The five cases
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Studio Hartzema, Feddes-Olthof and Witteveen & Bos
Zeelandia proposes a new symbiosis between land and sea. Housing, nature, ecology, agriculture, aquaculture, energy and other forms of land use find their place in the mighty landscape of the south-western delta. The team sees the area as an ideal laboratory for this. Three different water scenarios for a sea level rise of 3 meters have been investigated, and the consequences for physical planning have been calculated. The Zeewaart scenario creates a large drop lake off the coast of Zeeland that protects the land and also helps generate energy. A Superdelta scenario has also been designed, where space is given to the water, and the sea can penetrate our country right up to the German border.
2. Rotterdam as a mushroom city
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Urbanists, Lola, Royal Haskoning DHV
In this design, by expanding ring 14, Rotterdam will become a mushroom city with its own fresh water supply, because the Maas will become a fresh inland lake. The collected rainwater can be buffered locally in the city. This means that the city can provide for its own water needs. The port falls outside the ring road and must in future be completely raised in the existing tradition to keep the economic engine running. Every thirty years, a site will be raised and rebuilt in balance with nature.
3. Midden-Delfland as national productive national park
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Sister, Flux and Sweco
This team sees Delfland as a national productive park. Hotter summers will increase the drought in the surrounding cities, population growth will make surrounding cities densify and the need for surrounding nature, water and air will increase. Midden-Delfland must become a green lung and a sponge for the viability of the surrounding towns. This design is based on a simplified water system with fewer dams, pumps and locks, with opportunities to increase biodiversity, provide raw materials such as wood and food, and offer a solution to flooding, sedimentation and the threat of salinization. The urban fringes of Rotterdam and Delft will form a high urban framework for Midden-Delfland and remain within this boundary to protect the area as a green lung.
4. Limburg: in the capillaries of the delta
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Defacto, Vista and Arcadis
How can the gorge valley in Limburg retain water better to prevent flooding during extreme rainfall? The design by this team wants to make room for the water and includes many interventions to collect, slow down and drain water. This means that the entire landscape must be regrown with the traditional graves and forests. The design also highlights changes to the landscape that are needed to make it more productive, for example to store CO2.
5. River area, Waal: Breakthrough!
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Fabrications, BoschSlabbers, Tauw
The starting point for the River Corridor Waal team is an extreme scenario. They argue that our water system with dikes and Delta works will not work in the long term. Eventually, the inevitable system breakdown will occur: the river system will return to its natural flow in an open route between hinterland and sea. The only thing we can do is manage this ‘crash’ by already betting on a semi-open system and managing this ramp-in-slow-motion. The design includes evacuation scenarios, retreat strategies and ways to rebuild where we learn to live again with the seasons and the dynamics of the natural system, for example on sandy islands in seasonal houses.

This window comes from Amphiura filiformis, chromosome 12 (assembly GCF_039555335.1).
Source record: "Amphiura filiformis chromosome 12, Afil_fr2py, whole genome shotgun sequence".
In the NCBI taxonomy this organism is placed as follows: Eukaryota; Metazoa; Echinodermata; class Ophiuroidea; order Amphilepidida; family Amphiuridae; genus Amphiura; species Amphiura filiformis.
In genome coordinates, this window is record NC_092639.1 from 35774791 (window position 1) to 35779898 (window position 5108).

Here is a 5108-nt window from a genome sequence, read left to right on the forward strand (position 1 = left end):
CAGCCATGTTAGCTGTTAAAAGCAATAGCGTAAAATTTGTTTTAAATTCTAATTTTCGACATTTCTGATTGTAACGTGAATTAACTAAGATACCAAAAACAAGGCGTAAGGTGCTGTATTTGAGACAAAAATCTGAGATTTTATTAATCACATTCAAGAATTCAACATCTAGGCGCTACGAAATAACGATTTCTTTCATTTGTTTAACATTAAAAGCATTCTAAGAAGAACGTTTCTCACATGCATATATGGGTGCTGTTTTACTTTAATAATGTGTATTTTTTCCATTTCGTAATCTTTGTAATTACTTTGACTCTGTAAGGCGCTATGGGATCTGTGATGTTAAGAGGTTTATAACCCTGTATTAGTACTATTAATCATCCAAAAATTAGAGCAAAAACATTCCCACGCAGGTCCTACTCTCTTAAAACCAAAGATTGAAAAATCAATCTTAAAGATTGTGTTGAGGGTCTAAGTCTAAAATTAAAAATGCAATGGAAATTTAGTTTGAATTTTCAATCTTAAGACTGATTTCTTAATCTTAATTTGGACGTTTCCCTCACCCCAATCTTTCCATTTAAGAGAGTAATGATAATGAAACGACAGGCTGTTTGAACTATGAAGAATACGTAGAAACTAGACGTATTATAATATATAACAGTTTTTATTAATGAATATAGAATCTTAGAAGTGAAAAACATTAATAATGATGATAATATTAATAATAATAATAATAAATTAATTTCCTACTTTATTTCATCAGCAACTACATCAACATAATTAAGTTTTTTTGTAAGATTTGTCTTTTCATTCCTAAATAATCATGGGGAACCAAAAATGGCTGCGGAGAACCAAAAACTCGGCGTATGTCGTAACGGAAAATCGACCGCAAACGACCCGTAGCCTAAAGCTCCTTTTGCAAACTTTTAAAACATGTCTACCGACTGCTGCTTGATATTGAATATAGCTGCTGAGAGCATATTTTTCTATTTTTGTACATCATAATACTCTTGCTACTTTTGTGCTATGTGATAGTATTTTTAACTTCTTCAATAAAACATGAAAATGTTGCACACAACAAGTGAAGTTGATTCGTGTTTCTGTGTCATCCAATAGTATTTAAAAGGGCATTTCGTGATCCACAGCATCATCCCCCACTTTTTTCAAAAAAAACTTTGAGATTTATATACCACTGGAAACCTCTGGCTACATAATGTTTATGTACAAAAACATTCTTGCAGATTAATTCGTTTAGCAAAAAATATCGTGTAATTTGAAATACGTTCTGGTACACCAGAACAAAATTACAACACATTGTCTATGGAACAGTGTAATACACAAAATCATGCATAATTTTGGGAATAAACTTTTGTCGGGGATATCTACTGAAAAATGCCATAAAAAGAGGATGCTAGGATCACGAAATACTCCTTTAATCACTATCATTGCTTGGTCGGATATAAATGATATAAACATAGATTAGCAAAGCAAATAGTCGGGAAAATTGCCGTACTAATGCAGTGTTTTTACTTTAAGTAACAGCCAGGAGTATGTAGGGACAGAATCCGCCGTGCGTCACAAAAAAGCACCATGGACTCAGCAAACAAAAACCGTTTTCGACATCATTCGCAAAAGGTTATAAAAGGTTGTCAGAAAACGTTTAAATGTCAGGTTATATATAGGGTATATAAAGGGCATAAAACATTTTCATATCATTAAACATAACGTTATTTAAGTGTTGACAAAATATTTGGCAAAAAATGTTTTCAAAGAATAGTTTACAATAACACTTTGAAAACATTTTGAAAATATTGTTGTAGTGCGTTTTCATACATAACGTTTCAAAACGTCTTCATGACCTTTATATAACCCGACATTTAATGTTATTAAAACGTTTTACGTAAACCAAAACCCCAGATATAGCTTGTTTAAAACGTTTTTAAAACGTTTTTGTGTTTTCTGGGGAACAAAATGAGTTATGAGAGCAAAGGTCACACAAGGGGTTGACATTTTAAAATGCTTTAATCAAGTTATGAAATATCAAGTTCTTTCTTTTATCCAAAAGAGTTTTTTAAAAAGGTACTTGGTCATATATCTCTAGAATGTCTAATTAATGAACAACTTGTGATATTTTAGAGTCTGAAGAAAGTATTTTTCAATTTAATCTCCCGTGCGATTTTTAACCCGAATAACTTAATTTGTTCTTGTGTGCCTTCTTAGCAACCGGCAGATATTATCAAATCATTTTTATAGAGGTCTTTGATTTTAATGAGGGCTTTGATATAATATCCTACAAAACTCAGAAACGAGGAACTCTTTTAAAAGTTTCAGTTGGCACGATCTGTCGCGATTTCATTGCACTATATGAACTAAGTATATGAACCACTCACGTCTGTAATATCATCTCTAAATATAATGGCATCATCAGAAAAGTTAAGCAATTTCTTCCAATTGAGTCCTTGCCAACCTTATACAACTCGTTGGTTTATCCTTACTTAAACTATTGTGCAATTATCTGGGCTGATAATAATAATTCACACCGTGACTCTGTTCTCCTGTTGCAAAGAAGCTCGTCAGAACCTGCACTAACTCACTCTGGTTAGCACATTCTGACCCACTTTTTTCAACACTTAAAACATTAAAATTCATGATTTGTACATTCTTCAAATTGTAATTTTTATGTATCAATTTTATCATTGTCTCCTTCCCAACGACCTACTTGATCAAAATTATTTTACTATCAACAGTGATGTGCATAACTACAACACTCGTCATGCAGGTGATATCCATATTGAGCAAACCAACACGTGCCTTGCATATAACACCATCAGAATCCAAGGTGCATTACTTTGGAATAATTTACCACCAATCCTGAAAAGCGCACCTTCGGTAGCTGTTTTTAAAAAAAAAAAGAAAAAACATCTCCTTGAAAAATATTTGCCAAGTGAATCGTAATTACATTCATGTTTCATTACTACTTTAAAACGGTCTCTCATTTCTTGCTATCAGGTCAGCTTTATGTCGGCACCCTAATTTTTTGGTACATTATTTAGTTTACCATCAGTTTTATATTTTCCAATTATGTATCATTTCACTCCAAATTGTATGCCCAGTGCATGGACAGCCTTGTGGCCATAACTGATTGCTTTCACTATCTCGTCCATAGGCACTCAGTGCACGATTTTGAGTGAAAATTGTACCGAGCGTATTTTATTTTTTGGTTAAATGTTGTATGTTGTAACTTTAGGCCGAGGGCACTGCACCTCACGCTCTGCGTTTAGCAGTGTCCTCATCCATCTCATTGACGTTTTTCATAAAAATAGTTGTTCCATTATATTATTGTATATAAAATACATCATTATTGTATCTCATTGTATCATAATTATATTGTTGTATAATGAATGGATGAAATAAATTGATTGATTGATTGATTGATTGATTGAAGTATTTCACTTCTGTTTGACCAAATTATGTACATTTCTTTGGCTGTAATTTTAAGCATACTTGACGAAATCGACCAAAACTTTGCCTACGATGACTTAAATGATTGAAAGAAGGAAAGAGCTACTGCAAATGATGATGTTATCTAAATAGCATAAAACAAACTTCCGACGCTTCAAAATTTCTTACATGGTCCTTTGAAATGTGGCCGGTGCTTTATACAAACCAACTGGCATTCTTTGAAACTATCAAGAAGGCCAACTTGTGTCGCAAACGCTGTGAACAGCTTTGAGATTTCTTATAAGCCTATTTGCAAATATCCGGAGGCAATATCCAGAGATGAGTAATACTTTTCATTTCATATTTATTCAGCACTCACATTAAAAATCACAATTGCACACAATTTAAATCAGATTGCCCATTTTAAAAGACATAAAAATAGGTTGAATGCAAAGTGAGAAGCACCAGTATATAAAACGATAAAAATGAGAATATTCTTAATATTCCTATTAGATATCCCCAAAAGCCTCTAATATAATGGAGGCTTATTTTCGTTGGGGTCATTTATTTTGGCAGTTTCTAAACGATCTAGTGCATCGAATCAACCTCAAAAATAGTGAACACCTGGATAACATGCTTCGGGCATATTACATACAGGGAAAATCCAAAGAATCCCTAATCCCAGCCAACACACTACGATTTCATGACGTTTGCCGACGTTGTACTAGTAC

The designs can be seen during the International Architecture Biennale in Rotterdam until 13 November. More about Delta’s Redesigning program can be found on the website.
For interview requests, please contact Karlijn Spoor, Communication Advisor Resilient Cities & Mobility at TU Delft: 06-41612272 or firstname.lastname@example.org.
The training is an initiative of the Delta Urbanism group at the Faculty of Architecture at TU Delft. Partners are Convergence Alliance Resilient Delta (a collaboration between TU Delft, Erasmus MC and Erasmus University), Deltares, Wageningen University & Research, PBL and IHE Delft. Experiences, insights and results are shared with the Delta programme.
TU Delft | Resilient Cities & Mobility
At TU Delft, we research, design and realize the cities of the future. Cities that are built in a sustainable way and are robust so that they can cope with today’s major challenges such as climate change and population growth. Cities where innovation and economic growth are possible, but where residents’ well-being, health, spaciousness and equality are also taken into account. In addition, we are working on the sustainable, smart infrastructure and mobility of the future, so that we can continue to move properly and efficiently without further burdening the environment. We do this through interdisciplinary research and by collaborating with various parties such as companies, authorities and citizens.
For example, TU Delft collaborates with Erasmus University and Erasmus MC in the Resilient Delta Convergence Alliance. The mission of Resilient Delta is to design resilient solutions in the Rotterdam Delta for worldwide implementation. Our aim is to develop an integrated approach to the major social problems that the Rotterdam region is increasingly confronted with, such as rising sea levels, poverty and inequality, air pollution, population density and major technological changes.